Cancer immunotherapy does not increase the risk of death by COVID-19 in melanoma patients

Abstract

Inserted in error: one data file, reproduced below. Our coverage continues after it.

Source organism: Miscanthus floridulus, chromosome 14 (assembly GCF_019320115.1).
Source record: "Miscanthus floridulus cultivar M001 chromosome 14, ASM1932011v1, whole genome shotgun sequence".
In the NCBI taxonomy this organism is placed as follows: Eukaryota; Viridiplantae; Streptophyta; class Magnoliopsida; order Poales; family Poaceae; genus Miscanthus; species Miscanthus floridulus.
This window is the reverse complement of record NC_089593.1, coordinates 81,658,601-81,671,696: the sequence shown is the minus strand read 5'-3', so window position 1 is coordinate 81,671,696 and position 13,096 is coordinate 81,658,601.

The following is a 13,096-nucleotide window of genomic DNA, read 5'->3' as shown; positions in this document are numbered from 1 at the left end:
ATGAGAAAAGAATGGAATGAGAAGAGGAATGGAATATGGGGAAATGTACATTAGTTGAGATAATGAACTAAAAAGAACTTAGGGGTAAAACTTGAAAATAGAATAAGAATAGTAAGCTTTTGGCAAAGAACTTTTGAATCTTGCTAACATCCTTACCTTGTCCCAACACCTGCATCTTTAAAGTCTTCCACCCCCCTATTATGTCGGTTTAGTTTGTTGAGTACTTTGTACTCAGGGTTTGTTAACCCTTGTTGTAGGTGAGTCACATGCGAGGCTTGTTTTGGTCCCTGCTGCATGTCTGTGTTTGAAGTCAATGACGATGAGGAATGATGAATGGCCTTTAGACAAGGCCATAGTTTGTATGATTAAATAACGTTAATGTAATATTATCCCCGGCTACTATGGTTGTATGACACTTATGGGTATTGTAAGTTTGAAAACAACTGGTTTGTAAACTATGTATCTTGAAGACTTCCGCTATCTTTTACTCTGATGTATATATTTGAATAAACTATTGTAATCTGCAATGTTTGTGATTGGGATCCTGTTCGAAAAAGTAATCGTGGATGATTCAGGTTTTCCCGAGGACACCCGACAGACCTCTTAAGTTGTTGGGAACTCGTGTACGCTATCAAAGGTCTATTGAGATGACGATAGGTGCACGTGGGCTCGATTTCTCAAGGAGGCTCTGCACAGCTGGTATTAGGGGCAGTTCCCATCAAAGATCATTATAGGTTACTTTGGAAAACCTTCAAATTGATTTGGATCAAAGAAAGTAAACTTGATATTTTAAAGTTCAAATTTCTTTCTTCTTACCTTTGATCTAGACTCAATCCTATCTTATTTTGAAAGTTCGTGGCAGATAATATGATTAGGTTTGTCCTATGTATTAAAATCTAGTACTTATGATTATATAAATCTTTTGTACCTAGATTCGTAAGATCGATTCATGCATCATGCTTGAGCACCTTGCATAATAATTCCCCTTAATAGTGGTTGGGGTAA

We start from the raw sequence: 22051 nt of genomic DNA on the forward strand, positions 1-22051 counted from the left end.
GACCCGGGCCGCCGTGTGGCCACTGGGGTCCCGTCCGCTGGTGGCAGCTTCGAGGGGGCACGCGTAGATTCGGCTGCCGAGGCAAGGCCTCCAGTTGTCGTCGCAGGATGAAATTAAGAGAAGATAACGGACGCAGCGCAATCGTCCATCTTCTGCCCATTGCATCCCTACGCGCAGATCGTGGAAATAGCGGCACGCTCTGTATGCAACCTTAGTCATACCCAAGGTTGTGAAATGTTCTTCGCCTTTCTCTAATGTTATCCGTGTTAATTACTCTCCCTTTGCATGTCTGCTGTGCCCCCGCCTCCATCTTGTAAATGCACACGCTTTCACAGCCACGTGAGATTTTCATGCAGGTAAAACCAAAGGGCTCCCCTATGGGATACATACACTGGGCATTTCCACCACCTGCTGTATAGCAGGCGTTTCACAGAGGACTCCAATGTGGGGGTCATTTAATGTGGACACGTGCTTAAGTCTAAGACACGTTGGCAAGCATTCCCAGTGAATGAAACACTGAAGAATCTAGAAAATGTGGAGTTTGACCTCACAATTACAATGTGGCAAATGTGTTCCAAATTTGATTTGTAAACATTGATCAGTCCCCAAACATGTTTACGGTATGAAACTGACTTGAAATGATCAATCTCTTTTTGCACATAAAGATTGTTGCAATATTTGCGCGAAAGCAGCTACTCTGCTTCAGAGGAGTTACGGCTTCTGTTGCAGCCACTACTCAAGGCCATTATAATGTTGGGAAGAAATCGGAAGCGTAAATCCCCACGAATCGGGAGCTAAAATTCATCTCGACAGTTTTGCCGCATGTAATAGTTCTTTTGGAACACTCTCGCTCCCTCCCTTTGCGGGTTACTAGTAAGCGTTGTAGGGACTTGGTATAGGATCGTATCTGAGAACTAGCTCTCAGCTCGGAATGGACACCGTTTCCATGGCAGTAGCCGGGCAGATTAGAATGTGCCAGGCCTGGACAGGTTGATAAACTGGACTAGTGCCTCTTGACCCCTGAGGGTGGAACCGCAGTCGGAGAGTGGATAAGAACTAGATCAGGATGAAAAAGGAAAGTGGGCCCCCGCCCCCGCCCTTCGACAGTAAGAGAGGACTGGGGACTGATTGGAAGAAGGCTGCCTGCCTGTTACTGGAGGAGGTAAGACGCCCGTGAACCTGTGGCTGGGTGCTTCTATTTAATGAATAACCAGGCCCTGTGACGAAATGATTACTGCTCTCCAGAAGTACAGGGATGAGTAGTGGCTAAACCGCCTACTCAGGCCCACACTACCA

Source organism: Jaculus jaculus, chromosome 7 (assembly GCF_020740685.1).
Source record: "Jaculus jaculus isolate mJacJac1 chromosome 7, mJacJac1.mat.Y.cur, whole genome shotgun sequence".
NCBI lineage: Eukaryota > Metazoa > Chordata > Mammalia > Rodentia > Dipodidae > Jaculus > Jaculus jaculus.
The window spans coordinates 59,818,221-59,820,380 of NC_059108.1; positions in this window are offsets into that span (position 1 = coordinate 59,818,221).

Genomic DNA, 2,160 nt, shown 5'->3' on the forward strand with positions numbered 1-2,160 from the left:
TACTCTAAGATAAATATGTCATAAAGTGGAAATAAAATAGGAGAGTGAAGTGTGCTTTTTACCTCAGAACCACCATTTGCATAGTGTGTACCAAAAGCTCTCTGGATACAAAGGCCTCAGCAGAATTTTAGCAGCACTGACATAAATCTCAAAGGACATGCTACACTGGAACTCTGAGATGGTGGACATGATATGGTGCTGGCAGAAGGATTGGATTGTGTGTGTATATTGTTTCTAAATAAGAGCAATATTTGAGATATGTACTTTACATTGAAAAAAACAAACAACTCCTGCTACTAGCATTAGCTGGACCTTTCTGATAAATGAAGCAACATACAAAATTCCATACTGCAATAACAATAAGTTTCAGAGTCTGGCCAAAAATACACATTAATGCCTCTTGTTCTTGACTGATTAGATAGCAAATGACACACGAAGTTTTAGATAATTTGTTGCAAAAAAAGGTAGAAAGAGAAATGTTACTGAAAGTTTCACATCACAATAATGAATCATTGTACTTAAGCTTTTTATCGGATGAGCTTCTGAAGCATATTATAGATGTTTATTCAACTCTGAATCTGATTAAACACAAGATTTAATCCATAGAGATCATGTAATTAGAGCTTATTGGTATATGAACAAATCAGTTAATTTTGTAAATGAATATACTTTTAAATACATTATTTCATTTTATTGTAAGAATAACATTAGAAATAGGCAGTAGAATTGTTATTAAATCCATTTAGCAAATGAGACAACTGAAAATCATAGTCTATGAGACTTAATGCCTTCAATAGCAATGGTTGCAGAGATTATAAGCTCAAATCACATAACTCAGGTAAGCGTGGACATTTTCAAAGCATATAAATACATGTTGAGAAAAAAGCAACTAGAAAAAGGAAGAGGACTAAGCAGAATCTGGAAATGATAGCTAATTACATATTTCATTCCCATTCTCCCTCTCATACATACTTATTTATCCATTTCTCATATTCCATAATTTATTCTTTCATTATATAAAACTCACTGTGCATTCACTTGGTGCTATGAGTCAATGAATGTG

Background: Covid-19 pandemic by the new coronavirus SARS-Cov-2 has produced devastating effects on the health care system, affecting also cancer patient care. Data about COVID-19 infection in cancer patients are scarce, and they point out a higher risk of complications due to the viral infection in this population. Moreover, cancer treatments could increase viral complications, specially those treatments based on the use of immunotherapy with checkpoints antibodies. There are no clinical data about the safety of immune check point antibodies in cancer patients when they become infected by SARS-CoV-2. As checkpoint inhibitors, mainly anti PD-1 and anti CTLA-4 antibodies, are an effective treatment for most melanoma patients, avoiding their use during the pandemic could lead to a decrease in the chances of curing melanoma. Methods: In Spain we have started a national registry of melanoma patients infected by SARS-Cov-2 since April 1st, 2020. A retrospective analysis of patients included in the Spanish registery has been performed weekly since the activation of the study. Interim analysis shows unexpected findings about cancer treatment safety in SARS-Cov-2 infected melanoma patients, so a rapid communication to the scientific community is mandatory Results: Fifty patients have been included as of May 17th, 2020. Median age is 69 years (range 6 to 94 years), 27 (54%) patients are males and 36 (70%) patients have stage IV melanoma. Twenty-two (44%) patients were on active anticancer treatment with anti PD-1 antibodies, 16 (32%) patients were on treatment with BRAF plus MEK inhibitors and 12 (24%) patients were not on active cancer treatment. COVID-19 episode has been resolved in 43 cases, including 30 (70%) patients cured, four (9%) patients that have died due to melanoma progression, and nine (21%) patients that have died from COVID-19. Mortality rates from COVID-19 according to melanoma treatment type were 16%, 15% and 36% for patients on immunotherapy, targeted drugs, and for those that were not undergoing active cancer treatment, respectively. Conclusion: These preliminary findings show that the risk of death in those patients undergoing treatment with anti PD-1 antibodies does not exceed the global risk of death in this population. These results could be relevant in order to select melanoma therapy during the COVID-19 pandemic

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